In 2015, 18-year Nike veteran Martin Lotti introduced the company’s first-ever line of soccer cleats (or boots) made especially for women and created the sleek uniforms that the winning U.S. women’s soccer team wore at the 2015 FIFA Women’s World Cup. He also took the technology behind Nike’s most unconventional line of boots and modified it for apparel, so that instead of using lasers to perforate fabric, Nike knits breathable panels from scratch. And using a new, textured yarn, Lotti helped develop a more aerodynamic fabric that U.S. athletes will wear at the 2016 Summer Olympics in Brazil.
Fast Company: Last year, you went from overseeing one sport—soccer—to several: running, basketball, baseball, tennis, and more. How does that affect your creative approach?
Martin Lotti: The starting point is the same: the voice of the athletes. We look at the problems they identify, and we solve them. People may think we just use athletes for advertising, but they’re even more important for their insights.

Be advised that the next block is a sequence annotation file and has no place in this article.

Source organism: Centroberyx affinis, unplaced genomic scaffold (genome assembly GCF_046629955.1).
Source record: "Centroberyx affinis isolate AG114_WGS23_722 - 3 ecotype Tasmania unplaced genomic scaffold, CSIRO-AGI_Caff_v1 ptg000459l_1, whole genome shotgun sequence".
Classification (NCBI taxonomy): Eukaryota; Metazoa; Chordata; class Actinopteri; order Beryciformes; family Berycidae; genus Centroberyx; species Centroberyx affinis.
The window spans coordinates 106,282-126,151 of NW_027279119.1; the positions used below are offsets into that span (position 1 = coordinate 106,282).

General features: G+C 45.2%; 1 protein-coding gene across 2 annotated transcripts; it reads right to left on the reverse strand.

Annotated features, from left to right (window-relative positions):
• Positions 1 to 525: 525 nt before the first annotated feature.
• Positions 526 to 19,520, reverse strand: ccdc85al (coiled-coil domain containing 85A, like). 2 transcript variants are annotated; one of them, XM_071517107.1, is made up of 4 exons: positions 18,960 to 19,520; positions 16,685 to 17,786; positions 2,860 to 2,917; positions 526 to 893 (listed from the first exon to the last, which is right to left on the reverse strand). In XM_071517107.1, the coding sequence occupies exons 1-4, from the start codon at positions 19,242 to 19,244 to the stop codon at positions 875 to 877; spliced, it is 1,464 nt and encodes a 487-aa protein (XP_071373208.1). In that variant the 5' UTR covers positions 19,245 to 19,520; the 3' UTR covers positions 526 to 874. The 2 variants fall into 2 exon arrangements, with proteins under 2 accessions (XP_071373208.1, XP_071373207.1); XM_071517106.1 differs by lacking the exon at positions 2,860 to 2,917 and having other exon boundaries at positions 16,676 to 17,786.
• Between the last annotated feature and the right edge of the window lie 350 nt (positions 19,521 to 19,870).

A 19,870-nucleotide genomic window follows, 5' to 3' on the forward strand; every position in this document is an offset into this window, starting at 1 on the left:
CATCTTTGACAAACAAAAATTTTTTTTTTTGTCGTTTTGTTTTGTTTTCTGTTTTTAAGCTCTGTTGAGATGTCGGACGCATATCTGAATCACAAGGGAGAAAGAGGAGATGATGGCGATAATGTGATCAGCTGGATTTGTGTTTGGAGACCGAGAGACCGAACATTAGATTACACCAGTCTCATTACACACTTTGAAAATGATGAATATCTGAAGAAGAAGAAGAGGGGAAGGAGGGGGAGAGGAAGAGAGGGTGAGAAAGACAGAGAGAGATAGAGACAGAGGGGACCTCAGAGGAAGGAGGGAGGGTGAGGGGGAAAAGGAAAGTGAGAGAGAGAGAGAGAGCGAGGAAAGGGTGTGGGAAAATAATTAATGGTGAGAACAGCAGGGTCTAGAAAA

What led to the high-top soccer cleats you developed for men, and then for the U.S. women’s team?
The top is essentially a sock. The athletes were telling us they didn’t want to feel [the] boots, almost as if they’re playing barefoot, like kids. So we used Flyknit [Nike’s precision knitting technology] to make a boot that fits like a sock—a sock with studs.
How do you make team uniforms distinctive?
In global events like the World Cup, the uniform is like a country’s flag. But we find ways to infuse soulful details. For the U.S. women, on the inside of the jersey, we put an inscription: WE CAN • WE WILL • WE ARE. It’s on the back of the crest, over the heart, just for the players. Are we going to sell more jerseys because of it? No. But it’s important for athletes to have an emotional connection to their garments. For a designer, that’s higher ground.
What’s the key to inspiring creativity?
I take my team to explore different worlds. If you design footwear, we won’t look at footwear. At one point, we looked at a golf ball and asked, "Why does it have dimples?" That led to the new AeroBlades technology at the Olympics. You’d think a smooth garment would be faster. But a textured dimension, like the ball’s dimples, creates turbulence that cuts through the air and makes you faster.
A version of this article appeared in the June 2016 issue of Fast Company magazine.